DURING the past week no further entries have been received for the Daily Mail prize, and the number of probable competitors has been reduced by one owing to the accident to Capt. Sundstedt's flying boat. It appears that the machine was taken out by Comdr. Czenzki, a Russian pilot, and failed to come out of a spiral 400 ft. up.
Some comment has been caused by the abstention of the French makers, but it is likely that unless the prize is quickly won there will be a t least one or two competitors bearing the French colours. It is an open secret that one of the leading firms has been experimenting to this end for some time, but no definite entry will be made until everything is ready for the attempt to be made.
Mr. Hawker and Capt. Grieve, with the Sopwith aeroplanes, arrived in St. John's, Newfoundland, on Sunday, and they are making their preparations to start at 2 p.m. on April 16, in order to take advantage of the full moon, if the weather conditions are favourable.
Mr. Raynham and Capt. Morgan, with their Martinsyde, are now on their way to St. John's. A series of thorough tests, including a ten-hours flight, during which the machine flew from Woking to Southampton and back five times have been made. The "Raymor" has a span of 41 ft., and is 26 ft. long. It is fitted with a 285 Rolls-Royce "Falcon" engine and, carrying 375 gallons of petrol, the weight will be about 5,000 lbs. Capt. Morgan only recently returned from Newfoundland, where he was making preliminary arrangements. It is hoped to make a start towards t he end of April.
The Fairey seaplane will be of the 3C type - a biplane having a span of 46 ft. 6 ins. and an overall length of 36 ft. It will be fitted with a 365 h.p. Rolls-Royce "Eagle" engine, and will carry 385 gallons of petrol, sufficient to carry her 17 1/2 hours a t 120 m.p.h.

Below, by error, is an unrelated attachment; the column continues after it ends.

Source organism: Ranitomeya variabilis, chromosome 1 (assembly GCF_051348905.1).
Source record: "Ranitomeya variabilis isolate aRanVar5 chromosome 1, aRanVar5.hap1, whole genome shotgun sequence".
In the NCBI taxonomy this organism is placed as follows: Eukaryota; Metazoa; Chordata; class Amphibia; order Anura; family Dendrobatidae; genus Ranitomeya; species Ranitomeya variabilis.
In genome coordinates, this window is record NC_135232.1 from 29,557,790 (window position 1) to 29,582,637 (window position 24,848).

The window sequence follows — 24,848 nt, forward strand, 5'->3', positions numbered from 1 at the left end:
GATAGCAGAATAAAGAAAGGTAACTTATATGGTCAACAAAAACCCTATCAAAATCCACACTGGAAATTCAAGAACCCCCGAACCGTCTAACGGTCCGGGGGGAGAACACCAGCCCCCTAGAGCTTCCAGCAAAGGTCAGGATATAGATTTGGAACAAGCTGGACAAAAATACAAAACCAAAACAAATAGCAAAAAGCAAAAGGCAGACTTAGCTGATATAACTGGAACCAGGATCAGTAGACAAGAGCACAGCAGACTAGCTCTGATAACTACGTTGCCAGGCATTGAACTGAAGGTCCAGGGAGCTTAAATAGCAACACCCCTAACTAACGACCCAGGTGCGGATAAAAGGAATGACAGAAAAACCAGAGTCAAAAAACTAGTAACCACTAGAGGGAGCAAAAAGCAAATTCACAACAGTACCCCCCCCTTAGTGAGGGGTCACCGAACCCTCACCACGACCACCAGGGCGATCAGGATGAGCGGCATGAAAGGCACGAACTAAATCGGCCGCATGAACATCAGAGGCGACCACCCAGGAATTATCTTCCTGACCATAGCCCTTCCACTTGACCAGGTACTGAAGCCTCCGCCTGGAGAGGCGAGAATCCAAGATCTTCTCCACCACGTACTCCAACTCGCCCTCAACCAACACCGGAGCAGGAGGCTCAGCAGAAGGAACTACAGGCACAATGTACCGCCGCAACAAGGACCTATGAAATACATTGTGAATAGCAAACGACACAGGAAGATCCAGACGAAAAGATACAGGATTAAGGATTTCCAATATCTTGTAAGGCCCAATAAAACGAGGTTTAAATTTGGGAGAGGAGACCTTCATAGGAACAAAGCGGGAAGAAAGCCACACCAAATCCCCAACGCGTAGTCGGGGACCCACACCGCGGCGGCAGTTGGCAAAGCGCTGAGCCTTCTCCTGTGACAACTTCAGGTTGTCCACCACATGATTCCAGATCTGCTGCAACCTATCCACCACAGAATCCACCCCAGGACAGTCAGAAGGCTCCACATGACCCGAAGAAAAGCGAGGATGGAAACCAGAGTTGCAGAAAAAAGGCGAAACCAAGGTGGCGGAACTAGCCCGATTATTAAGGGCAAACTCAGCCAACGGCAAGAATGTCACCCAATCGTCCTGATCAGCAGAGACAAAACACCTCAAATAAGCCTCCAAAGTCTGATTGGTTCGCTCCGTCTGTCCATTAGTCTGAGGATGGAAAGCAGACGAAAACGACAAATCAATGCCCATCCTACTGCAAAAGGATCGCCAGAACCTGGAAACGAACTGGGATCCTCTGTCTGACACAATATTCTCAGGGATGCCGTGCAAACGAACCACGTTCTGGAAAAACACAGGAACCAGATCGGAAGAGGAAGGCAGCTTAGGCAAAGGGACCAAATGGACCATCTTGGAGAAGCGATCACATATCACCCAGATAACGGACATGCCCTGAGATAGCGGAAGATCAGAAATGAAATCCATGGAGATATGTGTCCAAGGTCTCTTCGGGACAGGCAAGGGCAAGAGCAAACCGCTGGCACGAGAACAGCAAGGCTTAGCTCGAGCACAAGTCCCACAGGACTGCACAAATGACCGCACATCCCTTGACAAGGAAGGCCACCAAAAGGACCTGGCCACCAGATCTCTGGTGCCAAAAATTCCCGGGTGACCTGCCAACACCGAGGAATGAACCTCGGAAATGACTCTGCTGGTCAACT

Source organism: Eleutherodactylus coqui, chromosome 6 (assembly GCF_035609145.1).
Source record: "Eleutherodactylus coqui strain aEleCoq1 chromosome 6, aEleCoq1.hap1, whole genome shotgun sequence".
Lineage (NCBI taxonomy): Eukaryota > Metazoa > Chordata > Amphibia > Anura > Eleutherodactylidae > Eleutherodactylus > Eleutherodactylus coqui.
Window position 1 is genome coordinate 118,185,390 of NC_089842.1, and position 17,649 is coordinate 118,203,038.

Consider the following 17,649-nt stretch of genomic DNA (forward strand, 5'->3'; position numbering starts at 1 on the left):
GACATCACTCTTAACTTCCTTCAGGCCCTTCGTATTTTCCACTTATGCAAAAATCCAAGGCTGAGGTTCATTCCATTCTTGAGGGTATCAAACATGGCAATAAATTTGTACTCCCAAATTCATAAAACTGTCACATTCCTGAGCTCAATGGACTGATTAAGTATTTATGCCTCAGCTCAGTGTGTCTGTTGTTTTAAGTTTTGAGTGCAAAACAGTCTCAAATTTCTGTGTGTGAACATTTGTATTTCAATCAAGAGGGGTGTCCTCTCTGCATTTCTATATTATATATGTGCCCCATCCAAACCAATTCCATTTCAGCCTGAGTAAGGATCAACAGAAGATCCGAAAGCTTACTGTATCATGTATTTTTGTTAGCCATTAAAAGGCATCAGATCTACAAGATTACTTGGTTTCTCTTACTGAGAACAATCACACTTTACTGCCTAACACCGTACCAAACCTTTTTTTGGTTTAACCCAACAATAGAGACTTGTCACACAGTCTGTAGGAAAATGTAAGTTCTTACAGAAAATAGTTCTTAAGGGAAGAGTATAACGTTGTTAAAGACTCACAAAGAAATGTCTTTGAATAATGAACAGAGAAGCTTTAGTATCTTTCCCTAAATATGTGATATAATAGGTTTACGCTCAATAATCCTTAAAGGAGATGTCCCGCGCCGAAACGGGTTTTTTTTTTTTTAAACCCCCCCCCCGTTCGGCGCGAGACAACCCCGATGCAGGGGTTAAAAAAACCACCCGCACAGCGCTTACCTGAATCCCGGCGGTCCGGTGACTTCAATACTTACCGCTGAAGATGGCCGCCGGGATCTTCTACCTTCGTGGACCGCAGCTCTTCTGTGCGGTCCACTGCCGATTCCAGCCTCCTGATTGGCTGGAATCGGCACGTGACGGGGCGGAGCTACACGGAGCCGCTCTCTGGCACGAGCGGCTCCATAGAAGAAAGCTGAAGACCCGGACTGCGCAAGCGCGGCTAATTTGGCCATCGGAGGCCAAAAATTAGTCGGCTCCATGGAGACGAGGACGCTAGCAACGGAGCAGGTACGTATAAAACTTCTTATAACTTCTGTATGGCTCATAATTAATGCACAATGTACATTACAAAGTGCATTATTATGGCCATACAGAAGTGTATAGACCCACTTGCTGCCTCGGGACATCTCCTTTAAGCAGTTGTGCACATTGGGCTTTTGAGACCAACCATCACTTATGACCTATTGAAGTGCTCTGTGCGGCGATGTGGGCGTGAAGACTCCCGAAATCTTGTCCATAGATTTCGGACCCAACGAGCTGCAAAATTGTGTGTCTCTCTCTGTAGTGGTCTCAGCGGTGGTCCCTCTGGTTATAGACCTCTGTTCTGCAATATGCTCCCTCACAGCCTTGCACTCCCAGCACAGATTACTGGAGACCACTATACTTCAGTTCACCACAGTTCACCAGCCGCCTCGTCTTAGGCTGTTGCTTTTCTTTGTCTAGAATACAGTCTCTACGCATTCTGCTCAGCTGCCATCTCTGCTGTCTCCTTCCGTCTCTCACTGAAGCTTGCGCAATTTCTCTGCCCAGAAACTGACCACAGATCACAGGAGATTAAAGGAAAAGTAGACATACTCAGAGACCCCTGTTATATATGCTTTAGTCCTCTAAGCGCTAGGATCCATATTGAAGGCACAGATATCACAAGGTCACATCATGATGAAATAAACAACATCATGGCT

The Short biplane will be of the Shirl type, having a span of 62 ft. and an overall length of 37 ft. It will be fitted with a 385 h.p. Rolls-Royce "Eagle" engine. The 650 gallons of petrol will be carried in a torpedo shaped tank 18.ft. long and 3 ft. 2 ins. in diameter slung beneath the fuselage. It is expected that the machine will be ready for a trial at Gosport in a few days.
The machine will be painted white, with a Union Jack on the tail. Major J. C. P. Wood, the pilot, and Capt C. C. Wylie assistant pilot and navigator, will sit one behind the other. Their equipment will include electrically heated boots, jackets and gloves and they will also wear special long-distance helmets fitted with wireless telegraphic receivers, all of which are being thoroughly tested before the start. The system of directional wireless will be used and the pilot and navigator will receive messages from the Air Ministry every half-hour.
The U.S. Naval authorities have decided that they cannot compete for a prize given by private enterprise. Nevertheless, the arrangements are being pushed forward for a flight by naval machines - probably three flying boats of the N.C.1 type.
According to t he Aero Club of America, a cablegram states that the Air Ministry is considering the Club's invitation to fly one of its airships across the Atlantic to the Pan-American Exposition at Atlantic City in May.
A message from New York states that the British officials in charge of the projected flight from Newfoundland to England say that they may carry several letters from that country, but the cost will be L100 each. The letters must not exceed one ounce in weight each, and the number is limited to 12. Inquiry has not thus far revealed that many Americans are anxious to spend L100 to send a letter to Europe by aerial mail.